PowerNowd is a simple client to the CPUFreq driver that uses Linux kernel v2.5/v2.6 sysfs interface. You need a supported CPU and a kernel that supports sysfs to run this daemon.
The name is somewhat misleading, as this will work with any CPUfreq capable processor, not just processors supporting AMD's PowerNow! technology.
However, it is designed to work better on processors that support more then 2 frequency steps like those with AMD's PowerNow! or the new Pentium M processors.
This daemon has been tested on:
· AMD Mobile Duron 850MHz
· PowerPC G3 900MHz
· AMD K6-2+ 450MHz
· AMD Athlon64 3000+
I have gotten successful reports of people running this on:
· SMP Intel P4-m (speedstep, hyperthreading)
· Intel P3
· Intel Pentium-M
-h print help message
-d don't detach from terminal (default is to
detach and run in the background)
-v Increase output verbosity, can be used more than once.
-q Quiet mode, only emergency output.
-n Include 'nice'd processes in calculations
-m # Modes of operation, can be 0, 1, 2, or 3:
0 = SINE, 1 = AGGRESSIVE (default), 2 = PASSIVE, 3 = LEAPS
-s # Frequency step in kHz (default = 100000)
-p # Polling frequency in msecs (default = 1000)
-u # CPU usage upper limit percentage [0 .. 100, default 80]
-l # CPU usage lower limit percentage [0 .. 100, default 20]
A note about the -U and -L options. They're not exact, because of the way the cpufreq drivers will always round up to the next available "step". For example, my iBook supports two frequencies, 400 and 900Mhz.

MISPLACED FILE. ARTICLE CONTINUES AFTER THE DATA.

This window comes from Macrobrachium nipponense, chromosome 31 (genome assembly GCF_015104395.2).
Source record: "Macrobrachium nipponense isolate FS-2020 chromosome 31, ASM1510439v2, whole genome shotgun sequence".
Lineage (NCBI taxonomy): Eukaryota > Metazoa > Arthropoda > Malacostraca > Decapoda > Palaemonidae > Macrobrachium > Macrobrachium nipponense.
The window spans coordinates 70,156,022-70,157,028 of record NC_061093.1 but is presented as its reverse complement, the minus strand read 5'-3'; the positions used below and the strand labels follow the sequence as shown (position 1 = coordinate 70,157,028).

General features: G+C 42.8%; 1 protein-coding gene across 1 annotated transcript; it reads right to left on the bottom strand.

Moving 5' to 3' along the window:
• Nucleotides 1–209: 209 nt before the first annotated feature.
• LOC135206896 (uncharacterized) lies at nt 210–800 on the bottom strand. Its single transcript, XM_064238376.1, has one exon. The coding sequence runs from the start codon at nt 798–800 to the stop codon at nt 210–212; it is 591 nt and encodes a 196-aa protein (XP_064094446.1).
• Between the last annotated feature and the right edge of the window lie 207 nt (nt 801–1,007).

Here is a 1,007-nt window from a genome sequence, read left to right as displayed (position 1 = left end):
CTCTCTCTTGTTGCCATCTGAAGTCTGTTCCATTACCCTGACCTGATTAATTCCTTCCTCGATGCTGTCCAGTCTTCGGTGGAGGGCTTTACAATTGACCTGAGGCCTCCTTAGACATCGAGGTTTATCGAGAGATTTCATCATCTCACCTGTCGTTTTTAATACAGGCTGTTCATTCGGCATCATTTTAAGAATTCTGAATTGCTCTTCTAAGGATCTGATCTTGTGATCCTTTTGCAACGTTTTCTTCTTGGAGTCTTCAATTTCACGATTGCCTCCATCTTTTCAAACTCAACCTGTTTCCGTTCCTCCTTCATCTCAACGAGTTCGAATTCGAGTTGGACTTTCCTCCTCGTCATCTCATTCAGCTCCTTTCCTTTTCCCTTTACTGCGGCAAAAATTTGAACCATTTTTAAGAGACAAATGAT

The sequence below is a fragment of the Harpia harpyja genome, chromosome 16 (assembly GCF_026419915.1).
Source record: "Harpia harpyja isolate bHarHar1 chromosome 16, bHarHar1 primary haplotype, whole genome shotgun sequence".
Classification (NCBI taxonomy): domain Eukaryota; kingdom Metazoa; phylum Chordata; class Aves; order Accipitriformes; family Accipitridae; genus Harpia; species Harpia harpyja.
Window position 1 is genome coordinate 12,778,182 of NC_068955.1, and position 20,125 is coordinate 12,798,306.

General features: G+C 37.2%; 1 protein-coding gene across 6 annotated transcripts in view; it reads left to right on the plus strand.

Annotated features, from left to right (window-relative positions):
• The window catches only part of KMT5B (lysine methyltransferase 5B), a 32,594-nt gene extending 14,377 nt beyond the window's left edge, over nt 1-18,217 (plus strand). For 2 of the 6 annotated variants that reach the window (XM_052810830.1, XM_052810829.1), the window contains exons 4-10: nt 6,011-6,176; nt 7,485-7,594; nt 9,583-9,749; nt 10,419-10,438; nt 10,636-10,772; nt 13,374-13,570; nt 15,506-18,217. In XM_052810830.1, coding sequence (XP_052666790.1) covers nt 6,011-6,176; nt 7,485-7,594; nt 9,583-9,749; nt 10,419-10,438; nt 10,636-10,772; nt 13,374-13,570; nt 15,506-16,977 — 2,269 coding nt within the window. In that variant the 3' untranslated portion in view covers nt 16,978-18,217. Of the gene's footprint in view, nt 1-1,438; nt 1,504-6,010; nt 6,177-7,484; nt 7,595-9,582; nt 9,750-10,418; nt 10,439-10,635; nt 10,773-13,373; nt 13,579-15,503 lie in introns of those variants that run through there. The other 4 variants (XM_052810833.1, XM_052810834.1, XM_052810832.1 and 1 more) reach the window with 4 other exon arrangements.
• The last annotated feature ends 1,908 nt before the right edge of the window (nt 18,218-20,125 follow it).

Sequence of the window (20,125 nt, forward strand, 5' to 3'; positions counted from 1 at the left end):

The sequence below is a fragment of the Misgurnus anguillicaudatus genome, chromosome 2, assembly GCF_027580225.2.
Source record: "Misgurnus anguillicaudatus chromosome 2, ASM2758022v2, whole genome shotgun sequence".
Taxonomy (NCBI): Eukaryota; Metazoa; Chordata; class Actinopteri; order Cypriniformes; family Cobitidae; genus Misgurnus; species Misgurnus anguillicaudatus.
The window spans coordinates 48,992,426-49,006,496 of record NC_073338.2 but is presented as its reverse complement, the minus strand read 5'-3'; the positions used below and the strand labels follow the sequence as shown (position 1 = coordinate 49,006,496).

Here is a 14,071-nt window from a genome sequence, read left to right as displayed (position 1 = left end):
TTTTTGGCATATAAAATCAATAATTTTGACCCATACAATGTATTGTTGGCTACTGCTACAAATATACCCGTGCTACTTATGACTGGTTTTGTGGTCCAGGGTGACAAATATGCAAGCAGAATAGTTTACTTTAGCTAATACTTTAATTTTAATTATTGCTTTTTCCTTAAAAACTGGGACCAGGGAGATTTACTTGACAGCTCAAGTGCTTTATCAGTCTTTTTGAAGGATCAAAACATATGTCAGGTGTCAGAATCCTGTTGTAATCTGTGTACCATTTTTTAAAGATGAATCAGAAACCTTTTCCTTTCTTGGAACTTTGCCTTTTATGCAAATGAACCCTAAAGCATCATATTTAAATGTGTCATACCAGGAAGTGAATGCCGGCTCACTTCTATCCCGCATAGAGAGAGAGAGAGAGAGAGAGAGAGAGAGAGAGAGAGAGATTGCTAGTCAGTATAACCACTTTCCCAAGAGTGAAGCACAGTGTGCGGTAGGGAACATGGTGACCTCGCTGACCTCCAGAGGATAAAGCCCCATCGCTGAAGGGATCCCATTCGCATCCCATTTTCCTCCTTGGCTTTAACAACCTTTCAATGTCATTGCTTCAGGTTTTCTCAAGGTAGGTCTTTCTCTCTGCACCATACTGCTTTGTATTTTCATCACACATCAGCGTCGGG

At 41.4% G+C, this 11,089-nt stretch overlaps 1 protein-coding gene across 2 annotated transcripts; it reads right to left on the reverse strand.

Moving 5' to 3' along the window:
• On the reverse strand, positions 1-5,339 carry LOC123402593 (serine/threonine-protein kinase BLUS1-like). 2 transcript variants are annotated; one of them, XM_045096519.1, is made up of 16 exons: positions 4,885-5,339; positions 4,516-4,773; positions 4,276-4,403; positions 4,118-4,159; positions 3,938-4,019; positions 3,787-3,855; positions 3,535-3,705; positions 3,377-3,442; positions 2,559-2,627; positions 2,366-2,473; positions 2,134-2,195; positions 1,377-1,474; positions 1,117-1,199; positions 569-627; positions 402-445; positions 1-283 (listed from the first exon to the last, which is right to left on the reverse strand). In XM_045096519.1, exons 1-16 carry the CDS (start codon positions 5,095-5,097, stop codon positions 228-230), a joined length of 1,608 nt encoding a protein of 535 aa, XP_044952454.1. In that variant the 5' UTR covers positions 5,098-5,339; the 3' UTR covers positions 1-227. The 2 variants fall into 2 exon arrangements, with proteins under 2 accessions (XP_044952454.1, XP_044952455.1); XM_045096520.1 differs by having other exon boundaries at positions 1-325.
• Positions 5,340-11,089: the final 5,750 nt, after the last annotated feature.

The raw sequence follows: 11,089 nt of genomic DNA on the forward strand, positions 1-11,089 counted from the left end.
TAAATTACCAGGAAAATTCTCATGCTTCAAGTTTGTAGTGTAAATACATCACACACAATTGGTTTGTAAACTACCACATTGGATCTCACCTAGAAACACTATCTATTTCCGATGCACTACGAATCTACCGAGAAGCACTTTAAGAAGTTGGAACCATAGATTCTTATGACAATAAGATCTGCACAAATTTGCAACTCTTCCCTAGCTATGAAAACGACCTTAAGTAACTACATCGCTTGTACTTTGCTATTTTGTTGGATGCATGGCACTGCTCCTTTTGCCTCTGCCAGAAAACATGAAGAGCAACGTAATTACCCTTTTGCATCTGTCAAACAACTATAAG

If I were to set, say, the upper limit with -U to 800000 (800Mhz), then powernowd would still toggle between 400 and 900Mhz. Why? Because writing 800000 to scaling_setspeed will set the speed to the next available frequency state 800Mhz or higher, which is 900Mhz.
In short, the -U and -L options only make sense for drivers that support more than two states (powernow-k7, powernow-k8, speedstep-centrino, longhaul, longrun, acpi throttling).
Be warned that the limit you specify on the command line will be rouded up to the next highest available step in the driver.
What's New in This Release:
· Final release, as it's feature complete, been tested for a long time, and the 'ondemand' kernel governor seems to be the way moving forward.
· Minor valgrind pedantic cleanups, and the use of strtoll() instead of strtol() to handle long running guests.